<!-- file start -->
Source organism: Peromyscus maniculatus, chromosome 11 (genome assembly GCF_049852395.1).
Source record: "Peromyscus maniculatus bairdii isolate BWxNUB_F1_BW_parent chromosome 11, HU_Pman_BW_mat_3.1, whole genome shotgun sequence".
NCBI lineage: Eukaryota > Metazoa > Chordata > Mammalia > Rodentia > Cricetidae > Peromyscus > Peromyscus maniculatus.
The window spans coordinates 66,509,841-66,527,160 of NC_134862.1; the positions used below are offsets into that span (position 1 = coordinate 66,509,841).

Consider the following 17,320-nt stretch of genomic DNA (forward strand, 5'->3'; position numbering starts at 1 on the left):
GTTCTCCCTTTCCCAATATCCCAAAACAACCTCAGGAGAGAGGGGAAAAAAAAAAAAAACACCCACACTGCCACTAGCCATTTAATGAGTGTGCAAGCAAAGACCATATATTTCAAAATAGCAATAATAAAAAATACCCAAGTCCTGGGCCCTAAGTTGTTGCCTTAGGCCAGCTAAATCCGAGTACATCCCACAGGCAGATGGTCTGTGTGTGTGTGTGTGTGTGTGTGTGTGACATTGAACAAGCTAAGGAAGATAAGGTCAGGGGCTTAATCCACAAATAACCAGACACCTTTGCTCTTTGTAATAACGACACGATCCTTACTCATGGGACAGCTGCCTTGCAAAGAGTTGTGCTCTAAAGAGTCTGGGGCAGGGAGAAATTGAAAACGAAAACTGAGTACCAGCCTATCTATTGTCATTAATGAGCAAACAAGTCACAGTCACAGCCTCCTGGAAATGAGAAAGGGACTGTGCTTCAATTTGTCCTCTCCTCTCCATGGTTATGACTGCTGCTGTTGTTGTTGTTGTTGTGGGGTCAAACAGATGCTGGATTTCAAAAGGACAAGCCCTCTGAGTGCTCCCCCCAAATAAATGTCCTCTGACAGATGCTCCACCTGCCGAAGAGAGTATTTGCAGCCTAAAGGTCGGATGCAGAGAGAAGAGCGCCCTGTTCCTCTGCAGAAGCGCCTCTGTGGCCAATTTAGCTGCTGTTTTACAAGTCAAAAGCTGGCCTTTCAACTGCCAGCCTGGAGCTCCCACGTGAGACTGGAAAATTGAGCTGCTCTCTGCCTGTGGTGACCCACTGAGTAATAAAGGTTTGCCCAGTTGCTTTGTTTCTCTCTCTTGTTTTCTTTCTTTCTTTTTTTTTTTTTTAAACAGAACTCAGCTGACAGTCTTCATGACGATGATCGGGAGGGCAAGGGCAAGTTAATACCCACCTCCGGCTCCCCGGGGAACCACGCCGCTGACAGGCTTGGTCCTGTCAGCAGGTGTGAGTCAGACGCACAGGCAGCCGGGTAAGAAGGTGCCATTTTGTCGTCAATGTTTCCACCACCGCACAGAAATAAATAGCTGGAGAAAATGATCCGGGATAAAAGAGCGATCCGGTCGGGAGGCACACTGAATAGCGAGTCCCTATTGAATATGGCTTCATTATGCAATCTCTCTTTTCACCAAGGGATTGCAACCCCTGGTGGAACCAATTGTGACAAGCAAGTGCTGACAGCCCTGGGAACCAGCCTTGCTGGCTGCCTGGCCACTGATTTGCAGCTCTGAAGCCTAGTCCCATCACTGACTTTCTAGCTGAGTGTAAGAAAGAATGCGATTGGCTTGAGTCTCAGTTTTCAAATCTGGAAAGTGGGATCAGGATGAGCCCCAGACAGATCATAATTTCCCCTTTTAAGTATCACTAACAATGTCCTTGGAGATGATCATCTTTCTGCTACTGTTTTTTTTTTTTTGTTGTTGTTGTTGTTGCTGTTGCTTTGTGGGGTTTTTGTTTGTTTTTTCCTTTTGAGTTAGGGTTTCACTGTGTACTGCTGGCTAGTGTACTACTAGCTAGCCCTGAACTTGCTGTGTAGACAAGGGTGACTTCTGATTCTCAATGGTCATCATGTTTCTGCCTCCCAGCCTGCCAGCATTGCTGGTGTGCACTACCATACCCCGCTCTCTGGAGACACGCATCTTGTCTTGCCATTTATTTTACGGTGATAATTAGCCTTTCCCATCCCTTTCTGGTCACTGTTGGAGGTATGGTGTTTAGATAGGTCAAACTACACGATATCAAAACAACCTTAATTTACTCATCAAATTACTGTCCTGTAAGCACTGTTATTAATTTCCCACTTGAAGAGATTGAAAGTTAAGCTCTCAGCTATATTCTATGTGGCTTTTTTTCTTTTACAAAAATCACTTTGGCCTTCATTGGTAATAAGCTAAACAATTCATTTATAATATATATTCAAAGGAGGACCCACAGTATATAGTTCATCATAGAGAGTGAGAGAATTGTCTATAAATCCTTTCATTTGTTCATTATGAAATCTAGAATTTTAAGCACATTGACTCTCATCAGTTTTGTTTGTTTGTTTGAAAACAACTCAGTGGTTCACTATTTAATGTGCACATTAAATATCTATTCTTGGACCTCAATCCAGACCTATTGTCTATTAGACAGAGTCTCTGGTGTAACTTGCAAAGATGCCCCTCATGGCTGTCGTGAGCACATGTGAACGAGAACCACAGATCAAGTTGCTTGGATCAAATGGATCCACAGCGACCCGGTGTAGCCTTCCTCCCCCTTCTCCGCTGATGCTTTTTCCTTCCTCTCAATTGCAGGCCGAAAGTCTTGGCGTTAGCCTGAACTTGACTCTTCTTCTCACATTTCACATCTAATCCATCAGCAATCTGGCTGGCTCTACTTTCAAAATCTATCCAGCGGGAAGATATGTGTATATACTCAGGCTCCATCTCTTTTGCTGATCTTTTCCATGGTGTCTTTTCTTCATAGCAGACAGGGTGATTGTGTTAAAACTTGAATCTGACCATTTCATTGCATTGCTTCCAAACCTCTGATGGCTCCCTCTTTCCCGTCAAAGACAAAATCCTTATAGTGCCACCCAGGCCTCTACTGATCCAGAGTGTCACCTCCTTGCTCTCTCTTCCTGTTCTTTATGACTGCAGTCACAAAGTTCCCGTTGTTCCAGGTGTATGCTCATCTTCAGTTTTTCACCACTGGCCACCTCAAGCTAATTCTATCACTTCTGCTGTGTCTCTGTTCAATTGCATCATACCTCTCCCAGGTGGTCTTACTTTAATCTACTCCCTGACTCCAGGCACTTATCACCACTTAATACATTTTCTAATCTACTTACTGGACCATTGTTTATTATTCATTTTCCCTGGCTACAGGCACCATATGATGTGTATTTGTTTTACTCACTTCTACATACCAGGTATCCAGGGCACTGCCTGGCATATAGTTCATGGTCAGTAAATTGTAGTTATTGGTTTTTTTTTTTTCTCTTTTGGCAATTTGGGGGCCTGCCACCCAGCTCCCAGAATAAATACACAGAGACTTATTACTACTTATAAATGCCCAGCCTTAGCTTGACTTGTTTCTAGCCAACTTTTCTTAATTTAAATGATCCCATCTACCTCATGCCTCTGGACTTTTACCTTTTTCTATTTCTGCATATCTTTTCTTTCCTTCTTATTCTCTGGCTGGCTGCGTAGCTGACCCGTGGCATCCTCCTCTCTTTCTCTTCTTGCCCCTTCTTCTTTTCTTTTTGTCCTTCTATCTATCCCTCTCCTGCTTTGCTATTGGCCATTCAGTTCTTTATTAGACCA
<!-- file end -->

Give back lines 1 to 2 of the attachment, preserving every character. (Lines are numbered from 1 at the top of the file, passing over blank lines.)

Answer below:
Source organism: Peromyscus maniculatus, chromosome 11 (genome assembly GCF_049852395.1).
Source record: "Peromyscus maniculatus bairdii isolate BWxNUB_F1_BW_parent chromosome 11, HU_Pman_BW_mat_3.1, whole genome shotgun sequence".